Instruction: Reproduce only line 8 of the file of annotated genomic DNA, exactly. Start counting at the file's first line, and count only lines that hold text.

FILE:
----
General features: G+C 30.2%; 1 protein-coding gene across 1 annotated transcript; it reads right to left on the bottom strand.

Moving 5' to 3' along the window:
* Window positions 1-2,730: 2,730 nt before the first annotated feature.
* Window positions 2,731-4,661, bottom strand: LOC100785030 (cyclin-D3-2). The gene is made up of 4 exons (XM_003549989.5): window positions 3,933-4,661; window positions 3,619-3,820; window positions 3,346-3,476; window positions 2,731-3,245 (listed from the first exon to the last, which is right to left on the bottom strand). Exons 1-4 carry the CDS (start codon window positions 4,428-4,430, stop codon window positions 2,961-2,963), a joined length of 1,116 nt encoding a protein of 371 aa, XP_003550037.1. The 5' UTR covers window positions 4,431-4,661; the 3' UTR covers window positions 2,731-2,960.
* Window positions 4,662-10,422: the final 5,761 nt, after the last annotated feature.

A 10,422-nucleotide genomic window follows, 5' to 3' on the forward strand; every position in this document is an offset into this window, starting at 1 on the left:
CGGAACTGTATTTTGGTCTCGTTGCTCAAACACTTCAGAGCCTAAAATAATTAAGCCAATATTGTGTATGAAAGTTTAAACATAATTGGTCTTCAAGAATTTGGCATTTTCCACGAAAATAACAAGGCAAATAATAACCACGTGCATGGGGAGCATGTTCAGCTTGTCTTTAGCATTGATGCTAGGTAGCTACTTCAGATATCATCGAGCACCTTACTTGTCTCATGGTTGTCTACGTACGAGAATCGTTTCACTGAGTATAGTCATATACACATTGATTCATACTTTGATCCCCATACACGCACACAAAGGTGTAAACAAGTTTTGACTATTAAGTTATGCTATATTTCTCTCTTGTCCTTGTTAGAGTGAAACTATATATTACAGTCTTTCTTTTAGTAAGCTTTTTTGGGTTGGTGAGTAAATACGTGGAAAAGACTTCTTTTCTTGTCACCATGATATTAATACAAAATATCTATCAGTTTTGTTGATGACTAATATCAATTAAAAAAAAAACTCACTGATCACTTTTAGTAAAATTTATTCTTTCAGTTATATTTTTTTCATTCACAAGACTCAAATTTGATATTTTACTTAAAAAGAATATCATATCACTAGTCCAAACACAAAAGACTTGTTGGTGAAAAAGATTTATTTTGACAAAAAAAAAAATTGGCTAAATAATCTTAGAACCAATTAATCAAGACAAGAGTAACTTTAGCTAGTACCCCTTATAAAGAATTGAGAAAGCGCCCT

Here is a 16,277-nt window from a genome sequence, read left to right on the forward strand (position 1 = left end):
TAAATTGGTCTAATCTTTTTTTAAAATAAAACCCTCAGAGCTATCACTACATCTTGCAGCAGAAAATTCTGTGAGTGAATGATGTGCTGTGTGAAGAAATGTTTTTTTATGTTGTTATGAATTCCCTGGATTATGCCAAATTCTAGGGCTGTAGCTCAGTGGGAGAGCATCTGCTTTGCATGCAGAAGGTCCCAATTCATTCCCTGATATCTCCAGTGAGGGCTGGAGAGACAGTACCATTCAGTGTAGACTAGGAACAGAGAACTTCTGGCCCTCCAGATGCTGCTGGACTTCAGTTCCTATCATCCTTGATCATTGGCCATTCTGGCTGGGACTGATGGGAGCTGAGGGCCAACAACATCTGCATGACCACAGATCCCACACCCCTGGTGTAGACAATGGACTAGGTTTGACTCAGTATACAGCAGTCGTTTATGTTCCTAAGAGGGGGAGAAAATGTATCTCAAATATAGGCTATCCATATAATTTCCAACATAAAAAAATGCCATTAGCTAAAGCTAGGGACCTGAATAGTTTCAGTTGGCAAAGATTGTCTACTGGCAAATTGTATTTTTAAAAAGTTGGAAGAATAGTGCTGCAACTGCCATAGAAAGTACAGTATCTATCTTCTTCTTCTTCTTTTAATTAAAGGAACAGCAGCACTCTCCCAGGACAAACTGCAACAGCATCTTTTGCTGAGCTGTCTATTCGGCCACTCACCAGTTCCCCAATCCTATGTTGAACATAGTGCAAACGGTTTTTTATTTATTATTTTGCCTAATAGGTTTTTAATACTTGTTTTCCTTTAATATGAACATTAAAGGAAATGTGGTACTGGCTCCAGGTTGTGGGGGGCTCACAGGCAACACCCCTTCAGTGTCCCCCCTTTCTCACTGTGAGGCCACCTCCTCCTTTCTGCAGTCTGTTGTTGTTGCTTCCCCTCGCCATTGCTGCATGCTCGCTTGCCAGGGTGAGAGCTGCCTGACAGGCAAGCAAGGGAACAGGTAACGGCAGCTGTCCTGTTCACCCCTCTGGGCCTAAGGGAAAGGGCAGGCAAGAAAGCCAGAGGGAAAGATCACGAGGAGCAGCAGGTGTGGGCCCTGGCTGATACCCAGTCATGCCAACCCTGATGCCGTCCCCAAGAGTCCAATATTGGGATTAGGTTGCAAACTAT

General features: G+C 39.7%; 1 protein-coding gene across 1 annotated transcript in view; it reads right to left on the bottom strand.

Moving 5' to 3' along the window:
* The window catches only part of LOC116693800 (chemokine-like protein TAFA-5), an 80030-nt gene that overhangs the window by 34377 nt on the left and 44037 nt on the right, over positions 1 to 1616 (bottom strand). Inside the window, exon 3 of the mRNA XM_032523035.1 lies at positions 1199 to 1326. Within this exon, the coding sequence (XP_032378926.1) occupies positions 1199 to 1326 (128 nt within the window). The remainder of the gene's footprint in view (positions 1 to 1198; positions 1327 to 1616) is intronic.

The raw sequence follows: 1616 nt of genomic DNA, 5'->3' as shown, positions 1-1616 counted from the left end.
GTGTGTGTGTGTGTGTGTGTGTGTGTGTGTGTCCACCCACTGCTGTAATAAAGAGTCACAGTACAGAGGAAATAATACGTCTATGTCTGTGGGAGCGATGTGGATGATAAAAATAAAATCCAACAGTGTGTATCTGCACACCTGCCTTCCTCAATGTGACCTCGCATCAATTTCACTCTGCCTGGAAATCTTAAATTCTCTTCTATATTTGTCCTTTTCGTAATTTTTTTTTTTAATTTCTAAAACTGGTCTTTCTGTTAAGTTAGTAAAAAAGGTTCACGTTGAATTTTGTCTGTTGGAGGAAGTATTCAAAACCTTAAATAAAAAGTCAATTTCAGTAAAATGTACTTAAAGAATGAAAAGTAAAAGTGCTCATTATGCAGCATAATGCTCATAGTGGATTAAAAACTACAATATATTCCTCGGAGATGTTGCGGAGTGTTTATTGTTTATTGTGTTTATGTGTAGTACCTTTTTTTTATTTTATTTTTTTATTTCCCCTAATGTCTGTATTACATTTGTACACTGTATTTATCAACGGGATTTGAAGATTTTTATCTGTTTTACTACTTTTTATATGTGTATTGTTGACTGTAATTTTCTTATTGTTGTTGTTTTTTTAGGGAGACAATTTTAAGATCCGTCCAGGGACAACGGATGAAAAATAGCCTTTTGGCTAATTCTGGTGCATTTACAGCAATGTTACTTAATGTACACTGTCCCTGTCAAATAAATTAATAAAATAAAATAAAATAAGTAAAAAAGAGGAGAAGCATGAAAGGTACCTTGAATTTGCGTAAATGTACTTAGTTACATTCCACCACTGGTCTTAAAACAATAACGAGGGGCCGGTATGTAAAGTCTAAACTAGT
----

Here is a 16,277-nt window from a genome sequence, read left to right on the forward strand (position 1 = left end):